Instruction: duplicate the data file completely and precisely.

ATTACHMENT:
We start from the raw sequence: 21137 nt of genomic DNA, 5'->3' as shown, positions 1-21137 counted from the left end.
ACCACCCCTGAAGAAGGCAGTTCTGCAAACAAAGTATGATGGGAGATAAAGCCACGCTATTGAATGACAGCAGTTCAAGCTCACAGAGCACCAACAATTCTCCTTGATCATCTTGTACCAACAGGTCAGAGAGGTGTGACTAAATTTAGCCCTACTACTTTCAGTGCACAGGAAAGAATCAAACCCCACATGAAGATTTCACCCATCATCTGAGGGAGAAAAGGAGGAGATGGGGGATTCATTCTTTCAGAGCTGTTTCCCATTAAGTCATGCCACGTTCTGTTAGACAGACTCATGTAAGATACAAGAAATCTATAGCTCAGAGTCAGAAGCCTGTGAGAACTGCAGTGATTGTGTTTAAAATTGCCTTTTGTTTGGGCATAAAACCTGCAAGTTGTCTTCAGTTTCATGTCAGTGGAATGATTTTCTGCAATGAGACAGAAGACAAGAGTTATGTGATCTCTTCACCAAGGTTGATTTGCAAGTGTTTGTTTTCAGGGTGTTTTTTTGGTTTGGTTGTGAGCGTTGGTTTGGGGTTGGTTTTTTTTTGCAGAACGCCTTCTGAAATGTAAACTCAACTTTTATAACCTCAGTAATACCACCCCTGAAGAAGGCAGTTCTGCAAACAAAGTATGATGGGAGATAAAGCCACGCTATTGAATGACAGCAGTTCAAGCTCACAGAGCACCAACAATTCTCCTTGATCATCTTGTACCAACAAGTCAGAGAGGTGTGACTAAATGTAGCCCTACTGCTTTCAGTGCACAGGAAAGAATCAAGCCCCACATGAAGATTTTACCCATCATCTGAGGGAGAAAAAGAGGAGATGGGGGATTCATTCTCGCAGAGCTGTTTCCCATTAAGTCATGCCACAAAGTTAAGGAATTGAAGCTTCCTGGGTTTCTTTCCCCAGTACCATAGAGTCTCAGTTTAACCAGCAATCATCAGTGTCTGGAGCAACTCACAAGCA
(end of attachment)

We start from the raw sequence: 21137 nt of genomic DNA, 5'->3' as shown, positions 1-21137 counted from the left end.
ACCACCCCTGAAGAAGGCAGTTCTGCAAACAAAGTATGATGGGAGATAAAGCCACGCTATTGAATGACAGCAGTTCAAGCTCACAGAGCACCAACAATTCTCCTTGATCATCTTGTACCAACAGGTCAGAGAGGTGTGACTAAATTTAGCCCTACTACTTTCAGTGCACAGGAAAGAATCAAACCCCACATGAAGATTTCACCCATCATCTGAGGGAGAAAAGGAGGAGATGGGGGATTCATTCTTTCAGAGCTGTTTCCCATTAAGTCATGCCACGTTCTGTTAGACAGACTCATGTAAGATACAAGAAATCTATAGCTCAGAGTCAGAAGCCTGTGAGAACTGCAGTGATTGTGTTTAAAATTGCCTTTTGTTTGGGCATAAAACCTGCAAGTTGTCTTCAGTTTCATGTCAGTGGAATGATTTTCTGCAATGAGACAGAAGACAAGAGTTATGTGATCTCTTCACCAAGGTTGATTTGCAAGTGTTTGTTTTCAGGGTGTTTTTTTGGTTTGGTTGTGAGCGTTGGTTTGGGGTTGGTTTTTTTTTGCAGAACGCCTTCTGAAATGTAAACTCAACTTTTATAACCTCAGTAATACCACCCCTGAAGAAGGCAGTTCTGCAAACAAAGTATGATGGGAGATAAAGCCACGCTATTGAATGACAGCAGTTCAAGCTCACAGAGCACCAACAATTCTCCTTGATCATCTTGTACCAACAAGTCAGAGAGGTGTGACTAAATGTAGCCCTACTGCTTTCAGTGCACAGGAAAGAATCAAGCCCCACATGAAGATTTTACCCATCATCTGAGGGAGAAAAAGAGGAGATGGGGGATTCATTCTCGCAGAGCTGTTTCCCATTAAGTCATGCCACAAAGTTAAGGAATTGAAGCTTCCTGGGTTTCTTTCCCCAGTACCATAGAGTCTCAGTTTAACCAGCAATCATCAGTGTCTGGAGCAACTCACAAGCA